Working with the toolbar
The toolbar provides a number of useful options to help work with traces.
The undo button removes the last clicked on point and back-pedals the trace. Clicking the button a second time removes the next subsequent point after that, and so on; repeatedly clicking "Undo" will ultimately remove the entire trace. This option is useful if you make a mistake and need to wind back data; if you happen to have accidentally traced the wrong part of a route, you can undo up until the point you went the wrong way without having to re-input all the points from scratch.
This button removes the entire trace. Warning - if you have not saved your trace your entire work will be lost, so click with care!
Clicking on this button brings up a dialog box that allows you to save your trace to a file. You can carry on working on the trace later, or export it to the Wiki. You don't need to give the trace a file extension or path name, just a straightforward name such as old_A6 should suffice in our example.
If you have already saved a trace with the same name, the older trace will be overwritten. If you have previously saved the trace in this session, the default name will be the one you previously entered. This allows you to save your work at regular intervals without losing it.
Note : The trace is saved as standard OpenStreetMap XML, so it is possible to import it into external map applications that recognise it, such as Potlatch.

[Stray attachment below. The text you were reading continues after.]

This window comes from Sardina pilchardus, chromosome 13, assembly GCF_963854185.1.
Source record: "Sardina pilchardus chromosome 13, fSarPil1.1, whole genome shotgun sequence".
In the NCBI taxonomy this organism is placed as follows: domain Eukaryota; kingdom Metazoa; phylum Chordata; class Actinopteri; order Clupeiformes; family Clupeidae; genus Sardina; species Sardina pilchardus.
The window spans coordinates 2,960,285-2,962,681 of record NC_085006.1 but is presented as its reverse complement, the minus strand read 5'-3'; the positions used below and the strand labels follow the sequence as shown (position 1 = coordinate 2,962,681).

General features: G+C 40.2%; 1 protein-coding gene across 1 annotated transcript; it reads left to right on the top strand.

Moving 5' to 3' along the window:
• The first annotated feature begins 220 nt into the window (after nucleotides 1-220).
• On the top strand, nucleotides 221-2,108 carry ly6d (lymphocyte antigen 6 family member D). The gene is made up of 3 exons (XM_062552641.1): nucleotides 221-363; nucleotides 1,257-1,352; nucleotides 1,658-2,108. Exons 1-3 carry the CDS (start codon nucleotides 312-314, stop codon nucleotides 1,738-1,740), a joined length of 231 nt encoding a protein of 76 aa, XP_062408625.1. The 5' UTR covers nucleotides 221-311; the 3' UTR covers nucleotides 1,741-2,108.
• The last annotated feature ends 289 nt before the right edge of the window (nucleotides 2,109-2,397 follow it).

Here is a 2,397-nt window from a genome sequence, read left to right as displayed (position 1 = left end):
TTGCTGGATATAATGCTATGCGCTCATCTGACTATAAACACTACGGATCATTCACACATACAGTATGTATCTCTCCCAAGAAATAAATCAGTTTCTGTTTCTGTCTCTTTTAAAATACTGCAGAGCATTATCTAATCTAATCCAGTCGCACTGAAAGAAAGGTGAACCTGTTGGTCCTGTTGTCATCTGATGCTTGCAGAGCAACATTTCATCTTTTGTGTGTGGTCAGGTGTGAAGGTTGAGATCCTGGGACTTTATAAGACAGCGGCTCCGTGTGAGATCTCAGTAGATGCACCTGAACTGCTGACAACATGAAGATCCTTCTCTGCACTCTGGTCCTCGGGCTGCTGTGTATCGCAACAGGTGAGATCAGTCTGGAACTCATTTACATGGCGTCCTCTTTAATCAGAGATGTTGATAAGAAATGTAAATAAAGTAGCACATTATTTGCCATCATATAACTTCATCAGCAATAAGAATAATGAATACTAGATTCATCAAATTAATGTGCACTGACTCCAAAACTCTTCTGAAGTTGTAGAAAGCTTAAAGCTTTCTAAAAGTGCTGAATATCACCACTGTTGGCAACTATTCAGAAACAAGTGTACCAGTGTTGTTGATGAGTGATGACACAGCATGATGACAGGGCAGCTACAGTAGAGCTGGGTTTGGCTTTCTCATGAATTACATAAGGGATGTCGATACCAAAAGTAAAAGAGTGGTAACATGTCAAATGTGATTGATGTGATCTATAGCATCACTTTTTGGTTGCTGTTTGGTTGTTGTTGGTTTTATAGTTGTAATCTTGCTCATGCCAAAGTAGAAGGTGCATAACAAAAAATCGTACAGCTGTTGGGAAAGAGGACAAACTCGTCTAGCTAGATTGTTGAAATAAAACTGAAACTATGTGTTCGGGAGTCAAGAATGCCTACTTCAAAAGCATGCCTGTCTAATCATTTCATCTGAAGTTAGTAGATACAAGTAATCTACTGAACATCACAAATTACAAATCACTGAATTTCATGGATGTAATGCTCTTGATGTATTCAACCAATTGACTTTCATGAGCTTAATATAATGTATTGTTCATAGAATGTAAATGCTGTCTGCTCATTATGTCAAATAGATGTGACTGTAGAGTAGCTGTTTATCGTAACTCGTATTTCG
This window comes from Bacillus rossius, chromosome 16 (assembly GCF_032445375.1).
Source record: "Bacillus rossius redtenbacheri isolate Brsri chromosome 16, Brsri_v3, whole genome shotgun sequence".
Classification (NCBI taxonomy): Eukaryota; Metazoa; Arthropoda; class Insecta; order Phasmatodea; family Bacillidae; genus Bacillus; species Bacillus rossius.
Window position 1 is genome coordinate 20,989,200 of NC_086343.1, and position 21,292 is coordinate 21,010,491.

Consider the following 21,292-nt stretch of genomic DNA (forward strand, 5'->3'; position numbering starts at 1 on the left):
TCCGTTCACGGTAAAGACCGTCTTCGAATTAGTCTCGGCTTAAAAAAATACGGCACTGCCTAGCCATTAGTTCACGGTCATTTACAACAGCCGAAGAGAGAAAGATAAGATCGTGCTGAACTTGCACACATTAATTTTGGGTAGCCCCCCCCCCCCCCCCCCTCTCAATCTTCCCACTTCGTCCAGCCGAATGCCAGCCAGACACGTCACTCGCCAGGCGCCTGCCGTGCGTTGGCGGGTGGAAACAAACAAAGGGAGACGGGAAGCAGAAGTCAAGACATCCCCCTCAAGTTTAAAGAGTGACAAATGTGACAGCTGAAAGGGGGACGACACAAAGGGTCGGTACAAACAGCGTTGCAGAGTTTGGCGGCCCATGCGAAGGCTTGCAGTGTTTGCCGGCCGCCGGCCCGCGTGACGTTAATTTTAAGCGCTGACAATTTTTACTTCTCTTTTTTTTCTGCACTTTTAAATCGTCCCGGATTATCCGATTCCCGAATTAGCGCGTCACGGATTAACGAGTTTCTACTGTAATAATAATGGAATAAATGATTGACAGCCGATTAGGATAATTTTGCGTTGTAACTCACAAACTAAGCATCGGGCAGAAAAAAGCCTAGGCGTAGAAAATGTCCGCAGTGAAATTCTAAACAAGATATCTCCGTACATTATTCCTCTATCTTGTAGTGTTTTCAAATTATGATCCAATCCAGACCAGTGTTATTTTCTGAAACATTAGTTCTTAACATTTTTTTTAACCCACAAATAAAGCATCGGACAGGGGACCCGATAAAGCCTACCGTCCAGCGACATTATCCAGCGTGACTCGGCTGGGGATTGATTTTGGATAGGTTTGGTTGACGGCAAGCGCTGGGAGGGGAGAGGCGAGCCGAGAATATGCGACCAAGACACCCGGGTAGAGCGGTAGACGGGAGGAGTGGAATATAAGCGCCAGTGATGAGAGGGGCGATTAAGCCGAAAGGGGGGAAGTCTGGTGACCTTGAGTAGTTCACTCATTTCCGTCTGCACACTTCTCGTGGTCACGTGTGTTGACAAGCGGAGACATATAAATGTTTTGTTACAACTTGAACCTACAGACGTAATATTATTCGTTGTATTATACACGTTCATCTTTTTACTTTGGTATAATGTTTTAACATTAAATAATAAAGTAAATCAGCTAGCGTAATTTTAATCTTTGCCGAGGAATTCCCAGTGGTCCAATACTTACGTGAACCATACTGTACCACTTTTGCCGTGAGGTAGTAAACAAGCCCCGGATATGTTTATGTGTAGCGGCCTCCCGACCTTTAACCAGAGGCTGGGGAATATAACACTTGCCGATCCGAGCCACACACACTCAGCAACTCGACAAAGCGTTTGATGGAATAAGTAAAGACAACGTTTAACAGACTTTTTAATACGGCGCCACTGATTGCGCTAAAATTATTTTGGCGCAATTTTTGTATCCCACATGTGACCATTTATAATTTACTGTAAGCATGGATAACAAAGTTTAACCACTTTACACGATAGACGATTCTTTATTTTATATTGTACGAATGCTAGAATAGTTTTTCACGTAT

This button bring up a list of traces you have previously saved. If you click on one of them, it will be loaded into the map. You can then continue tracing from the last point that was loaded in. This means you can save your work, come back to it another day, and pick up where you left off.
If you decide you don't want to load a trace, click on the "Close" button to dismiss the dialog. This has an additional feature that it means you can use the "load" button simply to list what traces you have previously created, if you can't remember the name of one.
Reusing traces in the Wiki
You can reuse traces you create in the Wiki. The Routebox template (see Help:Routeboxes#SABRE Maps extract) and Mapbox template allows you to specify the name of a trace file. For a trace you have created and saved using the steps above (ie: you can see it when you click on the "load" button), this must be of the format
user/<your username>/<your trace name>.osm. You can specify multiple traces, separated by semicolon (;) character.
Some examples of pages that use user-created traces are:
- A14 (Royston - Alconbury) -
trace=user/Ritchie333/old_A14.osm- the user trace is the entire (defunct) route.
- A38 -
trace=A3/A38.osm;user/Jeni/A38old.osm- the map displays the modern route, and the downgraded section through Somerset and Devon.
- T10 -
trace=user/Ritchie333/T15a.osm;user/Ritchie333/T15b.osm;user/Ritchie333/T15c.osm- the map combines a number of disjoint traces that straddle the border between Northern Ireland and the Republic.